Once a bill has been passed by Congress and signed by the President, it becomes a law. It is the job of the executive branch to ensure the provisions of the law are enacted or carried out.
The person who is ultimately responsible for this happening is the President. The President has lots of departments, agencies, and people to help him be sure the law is properly enacted. These departments and agencies are responsible for knowing what the law specifically requires. Then, they go out and provide the necessary level of support to be sure the provisions of the law are enacted and followed.
The President is responsible for appointing the leaders of the various departments and agencies that will carry out the law. The head of the department or agency hires workers to do the job. Many federal workers get their employment through the civil service system. Thus, indirectly, a very sizeable number of people are under the supervision and control of the President.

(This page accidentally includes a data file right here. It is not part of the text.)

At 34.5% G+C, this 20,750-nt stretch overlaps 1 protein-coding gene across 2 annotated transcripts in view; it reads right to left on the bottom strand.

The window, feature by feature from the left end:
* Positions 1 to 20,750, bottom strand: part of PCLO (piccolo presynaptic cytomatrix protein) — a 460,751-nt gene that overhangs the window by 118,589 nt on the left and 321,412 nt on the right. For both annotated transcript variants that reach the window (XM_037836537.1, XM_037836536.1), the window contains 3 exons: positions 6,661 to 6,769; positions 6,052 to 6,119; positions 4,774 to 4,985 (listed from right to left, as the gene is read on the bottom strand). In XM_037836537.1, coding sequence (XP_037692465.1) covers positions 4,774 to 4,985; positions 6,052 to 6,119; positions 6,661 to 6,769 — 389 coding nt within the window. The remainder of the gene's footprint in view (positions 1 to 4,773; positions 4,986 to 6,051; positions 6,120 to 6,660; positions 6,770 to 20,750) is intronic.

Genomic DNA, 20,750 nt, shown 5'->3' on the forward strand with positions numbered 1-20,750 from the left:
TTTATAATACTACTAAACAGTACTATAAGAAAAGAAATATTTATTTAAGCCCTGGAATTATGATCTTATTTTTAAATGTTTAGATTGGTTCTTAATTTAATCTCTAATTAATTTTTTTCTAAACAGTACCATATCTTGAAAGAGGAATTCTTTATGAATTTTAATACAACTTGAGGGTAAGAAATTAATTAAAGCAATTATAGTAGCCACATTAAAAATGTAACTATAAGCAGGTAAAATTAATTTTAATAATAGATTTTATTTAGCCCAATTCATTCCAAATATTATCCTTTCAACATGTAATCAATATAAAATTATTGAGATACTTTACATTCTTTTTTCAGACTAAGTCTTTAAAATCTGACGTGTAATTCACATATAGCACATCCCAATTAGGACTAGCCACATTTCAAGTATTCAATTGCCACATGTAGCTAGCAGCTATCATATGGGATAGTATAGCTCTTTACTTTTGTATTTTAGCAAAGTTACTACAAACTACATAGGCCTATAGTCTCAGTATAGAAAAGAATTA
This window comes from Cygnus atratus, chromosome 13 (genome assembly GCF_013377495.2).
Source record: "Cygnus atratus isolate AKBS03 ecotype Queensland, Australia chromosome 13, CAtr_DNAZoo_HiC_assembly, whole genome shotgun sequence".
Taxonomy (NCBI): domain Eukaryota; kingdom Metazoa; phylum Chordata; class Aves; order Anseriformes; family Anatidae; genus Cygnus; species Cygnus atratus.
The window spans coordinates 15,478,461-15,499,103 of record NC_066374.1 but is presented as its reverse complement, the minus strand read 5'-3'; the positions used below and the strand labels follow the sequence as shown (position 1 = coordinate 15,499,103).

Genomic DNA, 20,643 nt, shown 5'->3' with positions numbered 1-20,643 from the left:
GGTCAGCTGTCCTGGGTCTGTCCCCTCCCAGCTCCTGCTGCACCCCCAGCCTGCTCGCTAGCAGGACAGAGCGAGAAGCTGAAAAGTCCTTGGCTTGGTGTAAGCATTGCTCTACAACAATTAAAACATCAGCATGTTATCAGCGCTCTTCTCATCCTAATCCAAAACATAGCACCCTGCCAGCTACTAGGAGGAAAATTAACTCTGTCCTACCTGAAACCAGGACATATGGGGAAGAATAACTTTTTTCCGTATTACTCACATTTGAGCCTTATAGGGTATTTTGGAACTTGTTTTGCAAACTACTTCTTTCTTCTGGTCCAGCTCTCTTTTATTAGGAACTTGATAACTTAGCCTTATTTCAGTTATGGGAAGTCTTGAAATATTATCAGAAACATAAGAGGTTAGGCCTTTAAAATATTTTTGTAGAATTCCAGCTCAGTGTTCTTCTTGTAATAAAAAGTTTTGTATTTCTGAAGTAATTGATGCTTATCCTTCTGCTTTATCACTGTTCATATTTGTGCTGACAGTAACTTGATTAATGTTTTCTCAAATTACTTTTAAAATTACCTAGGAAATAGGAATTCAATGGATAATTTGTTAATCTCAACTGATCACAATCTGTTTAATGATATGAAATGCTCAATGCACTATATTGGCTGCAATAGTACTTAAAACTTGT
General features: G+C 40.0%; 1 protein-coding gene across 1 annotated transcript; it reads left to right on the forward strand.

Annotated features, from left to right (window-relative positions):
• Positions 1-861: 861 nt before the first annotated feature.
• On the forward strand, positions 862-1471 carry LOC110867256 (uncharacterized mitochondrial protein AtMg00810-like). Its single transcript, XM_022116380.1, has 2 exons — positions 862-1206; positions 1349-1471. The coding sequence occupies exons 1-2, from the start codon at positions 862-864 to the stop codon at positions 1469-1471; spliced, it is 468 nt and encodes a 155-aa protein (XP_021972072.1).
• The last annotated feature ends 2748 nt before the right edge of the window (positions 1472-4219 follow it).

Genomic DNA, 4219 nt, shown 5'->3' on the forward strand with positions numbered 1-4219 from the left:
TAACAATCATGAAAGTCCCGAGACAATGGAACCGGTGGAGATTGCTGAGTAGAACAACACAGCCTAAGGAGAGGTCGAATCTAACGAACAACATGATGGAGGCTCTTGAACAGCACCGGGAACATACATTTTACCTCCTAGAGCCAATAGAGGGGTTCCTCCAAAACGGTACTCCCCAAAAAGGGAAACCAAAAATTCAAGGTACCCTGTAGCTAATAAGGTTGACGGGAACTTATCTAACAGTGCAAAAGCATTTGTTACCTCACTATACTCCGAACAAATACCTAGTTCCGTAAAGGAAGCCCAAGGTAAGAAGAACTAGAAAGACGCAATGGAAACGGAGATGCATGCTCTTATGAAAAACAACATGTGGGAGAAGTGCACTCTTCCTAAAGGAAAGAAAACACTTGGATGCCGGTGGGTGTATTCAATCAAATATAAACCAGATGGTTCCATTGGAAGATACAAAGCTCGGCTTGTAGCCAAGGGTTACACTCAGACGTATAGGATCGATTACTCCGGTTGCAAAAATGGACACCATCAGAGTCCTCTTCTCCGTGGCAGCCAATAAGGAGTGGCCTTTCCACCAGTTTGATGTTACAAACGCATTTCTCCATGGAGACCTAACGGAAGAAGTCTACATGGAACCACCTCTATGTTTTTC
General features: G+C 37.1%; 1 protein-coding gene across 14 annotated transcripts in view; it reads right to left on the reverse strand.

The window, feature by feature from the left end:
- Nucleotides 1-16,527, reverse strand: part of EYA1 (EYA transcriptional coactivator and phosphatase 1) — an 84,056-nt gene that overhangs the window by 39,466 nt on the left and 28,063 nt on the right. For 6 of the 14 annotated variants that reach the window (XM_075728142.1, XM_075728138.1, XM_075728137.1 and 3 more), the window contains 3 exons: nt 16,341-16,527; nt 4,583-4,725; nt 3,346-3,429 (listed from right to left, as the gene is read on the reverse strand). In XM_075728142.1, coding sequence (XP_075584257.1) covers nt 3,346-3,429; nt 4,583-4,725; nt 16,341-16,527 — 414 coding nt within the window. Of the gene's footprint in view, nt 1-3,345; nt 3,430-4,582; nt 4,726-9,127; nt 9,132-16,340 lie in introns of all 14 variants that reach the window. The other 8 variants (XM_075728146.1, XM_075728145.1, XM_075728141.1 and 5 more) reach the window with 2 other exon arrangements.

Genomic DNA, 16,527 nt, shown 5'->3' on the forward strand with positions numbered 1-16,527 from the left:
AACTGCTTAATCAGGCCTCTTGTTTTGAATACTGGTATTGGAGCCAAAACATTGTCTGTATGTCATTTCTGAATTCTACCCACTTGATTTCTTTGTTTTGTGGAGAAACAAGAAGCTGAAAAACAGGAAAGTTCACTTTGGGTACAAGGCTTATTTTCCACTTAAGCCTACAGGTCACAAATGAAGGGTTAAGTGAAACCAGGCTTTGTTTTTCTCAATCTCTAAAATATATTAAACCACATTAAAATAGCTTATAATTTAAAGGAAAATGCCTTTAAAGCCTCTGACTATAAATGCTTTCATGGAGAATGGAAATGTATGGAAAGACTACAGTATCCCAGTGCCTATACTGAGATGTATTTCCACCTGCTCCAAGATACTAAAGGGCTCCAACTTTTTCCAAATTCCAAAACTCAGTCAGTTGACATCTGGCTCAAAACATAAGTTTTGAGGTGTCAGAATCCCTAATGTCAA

The Executive Branch consists of the President and the Vice President. After a bill is passed by Congress and signed by the President it becomes law. The Executive Branch is responsible for implementing the laws in which he appoints persons to carry out the laws. Under Article II of the Constitution, the President is responsible for the execution and enforcement of the laws created by Congress. Fifteen executive departments — each led by an appointed member of the President's Cabinet — carry out the day-to-day administration of the federal government. They are joined in this by other executive agencies such as the CIA and Environmental Protection Agency, the heads of which are not part of the Cabinet, but who are under the full authority of the President. The President also appoints the heads of more than 50 independent federal commissions, such as the Federal Reserve Board or the Securities and Exchange Commission, as well as federal judges, ambassadors, and other federal offices. The Executive Office of the President (EOP) consists of the immediate staff to the President, along with entities such as the Office of Management and Budget and the Office of the United States Trade Representative.